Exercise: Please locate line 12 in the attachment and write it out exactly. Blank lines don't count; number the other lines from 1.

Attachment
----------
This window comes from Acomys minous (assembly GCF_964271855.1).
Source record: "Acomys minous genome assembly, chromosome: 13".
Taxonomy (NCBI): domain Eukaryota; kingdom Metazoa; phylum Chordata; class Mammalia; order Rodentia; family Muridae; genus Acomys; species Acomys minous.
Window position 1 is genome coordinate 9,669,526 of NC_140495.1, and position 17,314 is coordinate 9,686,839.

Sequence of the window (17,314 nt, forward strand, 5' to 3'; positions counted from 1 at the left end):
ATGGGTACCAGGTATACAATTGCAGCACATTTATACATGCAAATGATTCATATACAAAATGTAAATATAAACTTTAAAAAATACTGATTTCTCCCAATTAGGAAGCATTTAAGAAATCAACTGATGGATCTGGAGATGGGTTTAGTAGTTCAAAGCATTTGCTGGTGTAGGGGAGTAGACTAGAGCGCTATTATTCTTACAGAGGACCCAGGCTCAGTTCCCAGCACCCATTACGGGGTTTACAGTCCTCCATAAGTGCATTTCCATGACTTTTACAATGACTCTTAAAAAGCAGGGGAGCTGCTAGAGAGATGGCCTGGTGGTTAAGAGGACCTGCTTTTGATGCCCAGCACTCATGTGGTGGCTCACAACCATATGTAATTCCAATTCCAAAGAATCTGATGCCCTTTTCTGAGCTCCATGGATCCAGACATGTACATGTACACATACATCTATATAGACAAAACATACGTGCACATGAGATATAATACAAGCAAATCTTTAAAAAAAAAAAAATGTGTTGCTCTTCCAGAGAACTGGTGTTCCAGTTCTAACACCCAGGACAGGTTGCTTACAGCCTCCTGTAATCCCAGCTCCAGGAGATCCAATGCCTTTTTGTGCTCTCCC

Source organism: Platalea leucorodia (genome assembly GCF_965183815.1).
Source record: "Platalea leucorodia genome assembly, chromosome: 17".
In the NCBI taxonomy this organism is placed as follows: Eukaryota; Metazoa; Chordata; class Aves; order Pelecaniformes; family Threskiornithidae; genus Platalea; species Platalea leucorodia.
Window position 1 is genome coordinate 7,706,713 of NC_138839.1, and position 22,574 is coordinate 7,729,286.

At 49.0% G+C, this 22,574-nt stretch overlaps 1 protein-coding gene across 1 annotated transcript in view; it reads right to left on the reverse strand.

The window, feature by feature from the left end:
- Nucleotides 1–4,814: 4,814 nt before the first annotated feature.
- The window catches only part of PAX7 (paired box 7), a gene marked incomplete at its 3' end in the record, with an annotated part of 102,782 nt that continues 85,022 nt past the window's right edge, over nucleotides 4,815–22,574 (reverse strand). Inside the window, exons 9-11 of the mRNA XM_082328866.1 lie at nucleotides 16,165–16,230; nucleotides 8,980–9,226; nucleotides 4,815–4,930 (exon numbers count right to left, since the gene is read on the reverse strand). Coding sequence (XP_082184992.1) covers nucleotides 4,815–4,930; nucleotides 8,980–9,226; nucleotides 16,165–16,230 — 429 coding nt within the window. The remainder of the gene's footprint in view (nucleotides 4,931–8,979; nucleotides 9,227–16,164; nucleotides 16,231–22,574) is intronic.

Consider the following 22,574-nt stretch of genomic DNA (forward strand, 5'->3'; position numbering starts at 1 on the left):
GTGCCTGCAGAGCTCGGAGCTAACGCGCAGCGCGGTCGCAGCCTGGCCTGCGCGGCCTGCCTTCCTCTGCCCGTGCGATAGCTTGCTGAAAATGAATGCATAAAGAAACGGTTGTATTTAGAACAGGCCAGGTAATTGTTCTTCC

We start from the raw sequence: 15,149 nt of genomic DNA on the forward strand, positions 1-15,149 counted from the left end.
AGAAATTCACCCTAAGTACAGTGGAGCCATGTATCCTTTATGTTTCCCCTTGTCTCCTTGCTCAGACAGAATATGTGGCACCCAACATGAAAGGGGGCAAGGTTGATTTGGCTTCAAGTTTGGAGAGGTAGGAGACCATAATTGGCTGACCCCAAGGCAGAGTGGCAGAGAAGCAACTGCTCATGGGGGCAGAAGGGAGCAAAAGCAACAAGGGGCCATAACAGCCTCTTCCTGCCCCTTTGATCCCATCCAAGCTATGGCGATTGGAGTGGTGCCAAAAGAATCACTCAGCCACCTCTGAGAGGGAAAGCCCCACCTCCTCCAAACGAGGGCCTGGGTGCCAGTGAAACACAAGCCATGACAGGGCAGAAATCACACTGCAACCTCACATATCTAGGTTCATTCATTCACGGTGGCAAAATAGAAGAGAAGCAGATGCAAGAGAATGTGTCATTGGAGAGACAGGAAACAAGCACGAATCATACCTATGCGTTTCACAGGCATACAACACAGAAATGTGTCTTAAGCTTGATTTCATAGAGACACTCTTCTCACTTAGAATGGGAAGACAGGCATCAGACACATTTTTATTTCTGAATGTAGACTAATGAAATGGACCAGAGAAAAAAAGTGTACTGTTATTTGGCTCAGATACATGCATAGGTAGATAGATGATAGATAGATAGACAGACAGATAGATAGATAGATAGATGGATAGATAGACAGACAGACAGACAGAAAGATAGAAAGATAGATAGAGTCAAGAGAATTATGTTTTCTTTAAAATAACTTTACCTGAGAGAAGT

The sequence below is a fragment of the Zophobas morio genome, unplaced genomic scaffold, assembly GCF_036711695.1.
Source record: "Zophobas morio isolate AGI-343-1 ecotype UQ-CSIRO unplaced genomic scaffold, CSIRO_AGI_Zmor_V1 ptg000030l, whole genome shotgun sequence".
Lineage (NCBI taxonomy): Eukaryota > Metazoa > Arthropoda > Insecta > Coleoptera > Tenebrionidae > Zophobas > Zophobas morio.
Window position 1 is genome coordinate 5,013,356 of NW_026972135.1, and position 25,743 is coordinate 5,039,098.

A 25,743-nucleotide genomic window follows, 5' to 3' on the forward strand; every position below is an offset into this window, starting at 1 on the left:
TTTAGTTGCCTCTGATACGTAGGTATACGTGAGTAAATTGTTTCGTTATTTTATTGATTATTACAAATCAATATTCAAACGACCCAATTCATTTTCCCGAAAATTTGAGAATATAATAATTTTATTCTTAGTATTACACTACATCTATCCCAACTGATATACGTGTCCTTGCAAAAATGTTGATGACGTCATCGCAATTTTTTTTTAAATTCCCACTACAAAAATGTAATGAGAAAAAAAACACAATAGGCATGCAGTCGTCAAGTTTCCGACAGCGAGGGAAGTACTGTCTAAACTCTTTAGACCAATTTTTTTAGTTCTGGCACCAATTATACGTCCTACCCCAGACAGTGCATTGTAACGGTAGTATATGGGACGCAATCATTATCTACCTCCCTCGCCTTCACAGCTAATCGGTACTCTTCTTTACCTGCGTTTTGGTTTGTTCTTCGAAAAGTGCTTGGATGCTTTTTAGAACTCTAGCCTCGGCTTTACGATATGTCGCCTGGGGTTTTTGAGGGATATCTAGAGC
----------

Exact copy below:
The window, feature by feature from the left end: